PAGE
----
Texas Summer Visitation Explained

Summer break is almost upon us. Kids will be out of school before we know it which, for divorced parents, means it’s time to sort out summer possession schedules.

You may be left wondering: Am I the managing conservator or the possessory conservator? When are my elections due? Who gets Father’s Day?

If after reviewing the Texas Standard Possession Schedule you feel more confused than ever, you’re not alone.

Don’t worry. We have the answers and are ready to help you understand these summer visitation codes.

Who is the managing conservator?

If you have the exclusive right to designate the primary residence of the child (i.e., the child lives with you the majority of the time), that makes you the managing conservator. The managing conservator also has responsibility for the normal day to day care of the child. This parent is sometimes referred to as the custodial or primary parent; we will refer to this party as the primary conservator for purposes of this article.

Who is the possessory conservator?

If you have a possession schedule, that makes you the possessory conservator. Normally possessory conservators reserve the right to access the child on a defined schedule. This parent is sometimes referred to as the non-custodial parent; we will refer to this party as the possessory conservator for purposes of this article.

What is extended summer possession?

Extended summer possession is normally the period during the child’s summer break that allows the possessory conservator to have the child stay with them for a longer amount of time. This period can begin the day after school lets out for summer break and end one week before school resumes, so the child has time to get ready for school to start again.

If the managing conservator and possessory conservator live less than 100 miles apart:

  • The possessory conservator is allowed to select up to 30 days as their extended summer possession, but they must give a written notice to the primary conservator by April 1st. This notice should specify which days they choose for their extended summer possession.
  • The possessory conservator is allowed to designate up to 2 periods of possession during the child’s summer break.
  • If the possessory conservator fails to provide written notice by April 1st, they will have July 1st to July 31st as their extended summer period of possession with the child.
  • If the primary conservator gives the possessory conservator written notice by April 15th, the primary conservator can have the child on any one weekend during the possessory conservator’s extended summer period of possession. The primary conservator may also choose one weekend (that they would not normally have possession, usually a first, third, or fifth weekend of the month) during the summer to exercise possession, as long as they provide the possessory conservator at least two weeks’ advance notice.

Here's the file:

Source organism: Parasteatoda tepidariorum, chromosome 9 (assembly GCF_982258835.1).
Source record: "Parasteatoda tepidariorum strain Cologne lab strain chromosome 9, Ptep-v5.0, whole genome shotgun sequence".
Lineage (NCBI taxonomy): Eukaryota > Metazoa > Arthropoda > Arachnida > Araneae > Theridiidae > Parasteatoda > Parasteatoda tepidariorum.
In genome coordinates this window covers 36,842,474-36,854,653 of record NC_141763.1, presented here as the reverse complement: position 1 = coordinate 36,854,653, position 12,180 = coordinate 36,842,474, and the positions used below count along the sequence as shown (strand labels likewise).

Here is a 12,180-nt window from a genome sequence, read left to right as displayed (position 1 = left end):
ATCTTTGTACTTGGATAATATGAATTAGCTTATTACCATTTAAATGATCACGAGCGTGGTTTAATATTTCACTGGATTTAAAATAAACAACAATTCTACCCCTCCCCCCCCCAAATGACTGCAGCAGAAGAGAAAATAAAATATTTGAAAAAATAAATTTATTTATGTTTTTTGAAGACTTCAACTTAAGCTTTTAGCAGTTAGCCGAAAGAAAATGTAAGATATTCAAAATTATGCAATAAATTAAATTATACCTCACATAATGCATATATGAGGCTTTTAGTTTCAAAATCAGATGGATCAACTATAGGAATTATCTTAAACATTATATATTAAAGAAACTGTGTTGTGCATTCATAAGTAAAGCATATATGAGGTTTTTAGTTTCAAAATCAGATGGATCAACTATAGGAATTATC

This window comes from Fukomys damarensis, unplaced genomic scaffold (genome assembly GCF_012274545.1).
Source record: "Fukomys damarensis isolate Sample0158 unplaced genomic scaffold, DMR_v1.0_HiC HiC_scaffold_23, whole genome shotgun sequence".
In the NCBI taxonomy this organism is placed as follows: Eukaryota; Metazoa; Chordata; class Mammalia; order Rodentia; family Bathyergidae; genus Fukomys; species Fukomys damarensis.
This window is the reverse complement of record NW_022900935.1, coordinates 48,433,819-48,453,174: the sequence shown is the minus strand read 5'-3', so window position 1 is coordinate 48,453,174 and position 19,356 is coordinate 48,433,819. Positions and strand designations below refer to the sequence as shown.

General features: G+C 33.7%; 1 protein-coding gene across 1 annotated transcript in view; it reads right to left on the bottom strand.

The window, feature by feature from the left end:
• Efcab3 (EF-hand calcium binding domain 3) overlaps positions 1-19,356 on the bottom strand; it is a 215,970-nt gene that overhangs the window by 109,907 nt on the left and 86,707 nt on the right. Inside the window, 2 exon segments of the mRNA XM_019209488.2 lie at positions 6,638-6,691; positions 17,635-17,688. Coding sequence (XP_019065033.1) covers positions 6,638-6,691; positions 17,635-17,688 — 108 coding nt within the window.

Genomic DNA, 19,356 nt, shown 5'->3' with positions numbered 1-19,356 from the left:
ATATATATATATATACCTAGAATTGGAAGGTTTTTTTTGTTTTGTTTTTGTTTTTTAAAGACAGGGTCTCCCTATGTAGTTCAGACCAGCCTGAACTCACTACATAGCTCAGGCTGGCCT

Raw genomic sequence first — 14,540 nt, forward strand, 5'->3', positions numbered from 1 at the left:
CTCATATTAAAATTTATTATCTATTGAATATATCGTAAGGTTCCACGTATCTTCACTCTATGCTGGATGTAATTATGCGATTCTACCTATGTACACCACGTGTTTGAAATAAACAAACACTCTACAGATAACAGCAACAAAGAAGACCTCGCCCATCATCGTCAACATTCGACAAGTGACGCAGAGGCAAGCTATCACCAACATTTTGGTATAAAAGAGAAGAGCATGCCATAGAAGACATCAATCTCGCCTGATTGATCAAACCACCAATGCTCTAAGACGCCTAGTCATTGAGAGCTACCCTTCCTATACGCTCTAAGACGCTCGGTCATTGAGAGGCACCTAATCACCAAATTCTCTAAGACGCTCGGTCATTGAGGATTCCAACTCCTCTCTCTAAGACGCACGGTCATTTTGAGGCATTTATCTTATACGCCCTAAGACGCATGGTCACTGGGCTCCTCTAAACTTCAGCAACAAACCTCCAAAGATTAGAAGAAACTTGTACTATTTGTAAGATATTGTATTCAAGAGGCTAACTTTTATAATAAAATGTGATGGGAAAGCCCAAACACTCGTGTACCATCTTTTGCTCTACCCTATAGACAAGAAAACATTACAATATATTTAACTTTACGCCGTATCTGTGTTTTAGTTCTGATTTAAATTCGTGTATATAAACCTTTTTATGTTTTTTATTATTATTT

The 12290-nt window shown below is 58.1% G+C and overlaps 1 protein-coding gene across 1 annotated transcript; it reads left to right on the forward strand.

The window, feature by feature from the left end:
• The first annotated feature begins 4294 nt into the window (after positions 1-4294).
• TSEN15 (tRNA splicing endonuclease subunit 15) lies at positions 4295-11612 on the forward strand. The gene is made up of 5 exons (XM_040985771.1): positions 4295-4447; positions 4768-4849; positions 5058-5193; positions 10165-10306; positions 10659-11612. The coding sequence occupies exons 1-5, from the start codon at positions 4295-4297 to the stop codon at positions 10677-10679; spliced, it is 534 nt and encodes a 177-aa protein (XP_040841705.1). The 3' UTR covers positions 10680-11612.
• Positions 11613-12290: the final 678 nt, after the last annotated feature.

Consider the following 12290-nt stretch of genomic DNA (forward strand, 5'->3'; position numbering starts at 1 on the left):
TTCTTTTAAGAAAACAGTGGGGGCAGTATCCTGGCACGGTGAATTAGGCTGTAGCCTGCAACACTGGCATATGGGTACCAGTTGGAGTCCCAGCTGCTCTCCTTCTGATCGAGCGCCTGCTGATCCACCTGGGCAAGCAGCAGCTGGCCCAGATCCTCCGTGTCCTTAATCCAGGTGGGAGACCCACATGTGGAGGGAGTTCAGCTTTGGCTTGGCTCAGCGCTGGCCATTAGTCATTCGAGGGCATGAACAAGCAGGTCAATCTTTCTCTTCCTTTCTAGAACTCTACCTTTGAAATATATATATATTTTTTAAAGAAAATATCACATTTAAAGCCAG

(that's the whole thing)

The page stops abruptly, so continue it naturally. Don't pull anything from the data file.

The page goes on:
If the custodial and non-custodial parents live more than 100 miles apart:

  • Notice days for extended summer possession selection for parents who live further than 100 miles apart is the same as that for parents who live closer: April 1st and April 15th.
  • The possessory conservator may designate up to 42 days for their extended summer possession period of selection, to be exercised in up to two separate periods of time.
  • If the possessory conservator fails to give a written notice by April 1st, they will have June 15th to July 27th as their extended summer period of possession.
  • If the possessory conservator decides to choose periods less than 30 days for extended summer possession, the primary conservator can choose any one weekend during that extended summer, so long as notice is provided by April 15th, and the primary conservator picks up and returns the child to the possessory conservator.
  • If the possessory conservator chooses at least one period with more than 30 days for extended summer possession, the primary conservator  may designate up to 2 weekends, so long as notice is provided by April 15th, and the primary conservator picks up and returns the child to the possessory conservator. These two weekends cannot be in a row.
  • Additionally, the primary conservator may designate by April 15th up to 21 days of their own extended summer period of possession, so long as this does not interfere with the possessory parent’s extended summer period of possession. The 21 days can be split in two periods of at least 7 days each during the summer, during which the possessory conservator cannot exercise possession.

Who gets Father’s Day?

Dad gets Father’s Day. If Dad is the primary conservator, the possessory conservator cannot request the weekend of Father’s Day for visitation. If Dad is the possessory conservator, Father’s day does not replace a weekend period of possession.

Remember to always refer back to your court order as days and times may vary.

How The Carlson Law Firm Can Help

If you need assistance working out a summer visitation schedule between you and your soon-to-be ex-spouse or you would like to request a modification, our lawyers are available to discuss your case with you. We have the experience and education necessary to pursue your case and resolve the matter at hand. Our lawyers will take the time to become familiar with your unique situation and will help to ease the burdens you face.

If you need help with your possession schedule, contact The Carlson Law Firm to talk to one of our skilled Family Law Attorneys. We serve family law clients in Bell, Coryell, Lampasas, Milam Williamson, and Travis Counties.

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